Table 1 Key eligibility criteria for study participation
At the baseline/screening (day 1) study visit, subjects were randomized in a 1:1:1 ratio to treatment with CHO-1 (carmellose sodium 0.5%/HA 0.1%), CHO-2 (carmellose sodium 0.5%/HA 0.15%), or RT based on enrollment order at the study site and a computer-generated random allocation scheme. In addition, subjects were stratified into mild/moderate (combined corneal/conjunctival staining score ≤14 at baseline) and clinically relevant (combined corneal/conjunctival staining score >14 or corneal staining ≥7 at baseline) based upon prior reports.19 To duplicate patient management in the clinical setting, there was no washout from previous artificial tear preparations. Treatment kits were dispensed to subjects as directed by an automated response system that paired subject identification numbers with kit numbers. Subjects were instructed to administer the eye drops in both eyes as needed but at least twice daily for 3 months. To maintain subject and investigator masking, the artificial tears were provided in virtually identical 15-mL bottles and cartons; labels were nonbranded and did not list ingredients. Follow-up study visits were scheduled at days 7, 30, 60, and 90.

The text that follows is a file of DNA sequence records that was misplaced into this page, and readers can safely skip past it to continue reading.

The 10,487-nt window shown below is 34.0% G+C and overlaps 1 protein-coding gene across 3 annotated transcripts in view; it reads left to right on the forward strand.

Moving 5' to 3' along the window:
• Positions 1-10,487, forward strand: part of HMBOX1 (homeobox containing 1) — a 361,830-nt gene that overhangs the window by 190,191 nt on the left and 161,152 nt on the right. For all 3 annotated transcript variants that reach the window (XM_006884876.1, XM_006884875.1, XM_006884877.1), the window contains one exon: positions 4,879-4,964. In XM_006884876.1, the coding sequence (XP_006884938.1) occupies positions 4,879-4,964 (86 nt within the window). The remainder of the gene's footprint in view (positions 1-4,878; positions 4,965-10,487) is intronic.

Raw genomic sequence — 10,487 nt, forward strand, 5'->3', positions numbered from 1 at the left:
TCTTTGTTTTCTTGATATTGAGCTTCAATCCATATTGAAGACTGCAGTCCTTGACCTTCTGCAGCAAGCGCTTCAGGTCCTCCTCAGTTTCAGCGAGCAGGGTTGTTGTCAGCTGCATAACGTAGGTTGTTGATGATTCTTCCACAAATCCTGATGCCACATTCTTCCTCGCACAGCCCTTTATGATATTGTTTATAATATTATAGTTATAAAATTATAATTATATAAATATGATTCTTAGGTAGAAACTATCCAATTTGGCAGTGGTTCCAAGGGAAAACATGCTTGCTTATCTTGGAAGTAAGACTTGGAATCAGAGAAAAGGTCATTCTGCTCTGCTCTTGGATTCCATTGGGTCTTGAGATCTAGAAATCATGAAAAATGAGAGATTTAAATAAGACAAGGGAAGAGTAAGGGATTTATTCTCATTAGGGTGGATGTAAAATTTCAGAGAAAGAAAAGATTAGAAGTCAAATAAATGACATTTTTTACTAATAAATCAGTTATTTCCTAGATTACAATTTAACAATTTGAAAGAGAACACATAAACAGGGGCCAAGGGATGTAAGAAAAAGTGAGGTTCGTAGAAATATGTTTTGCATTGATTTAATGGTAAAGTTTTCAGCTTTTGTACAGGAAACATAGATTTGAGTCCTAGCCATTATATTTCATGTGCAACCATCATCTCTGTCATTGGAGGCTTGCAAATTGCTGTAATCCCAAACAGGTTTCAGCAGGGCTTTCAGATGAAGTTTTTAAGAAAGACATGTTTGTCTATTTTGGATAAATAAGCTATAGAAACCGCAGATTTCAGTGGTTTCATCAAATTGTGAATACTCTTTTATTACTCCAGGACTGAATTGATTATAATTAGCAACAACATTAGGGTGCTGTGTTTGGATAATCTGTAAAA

A total of 22 investigators participated in the study and each subject was evaluated by the same investigator throughout the study. In instances when this was not possible, evaluations conducted by 2 investigators overlapped for at least 1 visit to ensure assessment procedures were performed consistently. The primary efficacy measure was the change in ocular surface disease index (OSDI) score from baseline, at day 90. The OSDI score is based on a scale of 0–100, where 100 corresponds to complete disability (a response of “all of the time” to all questions answered).24 A negative change from baseline indicates improvement. Secondary measures included TBUT, which was assessed during the 2-minute waiting period following the instillation of sodium fluorescein using Amcon Dry Eye Test (DET) Strips (Amcon Laboratories, St Louis, MO, USA)25 for corneal staining; three consecutive measurements (timed using a stopwatch provided for the study) were performed in each eye by the same examiner. Corneal staining was evaluated using a slit lamp at 16× magnification and a yellow filter to enhance contrast, and rated based on the modified National Eye Institute (NEI) grid, which assesses five areas of the cornea on a scale of 0–5.26 After corneal staining, conjunctival staining with lissamine green was performed immediately after administration of the dye in each eye (under low-to-moderate white light illumination and without flushing of residual fluorescein), and rated per the modified NEI grid 0–5 scale.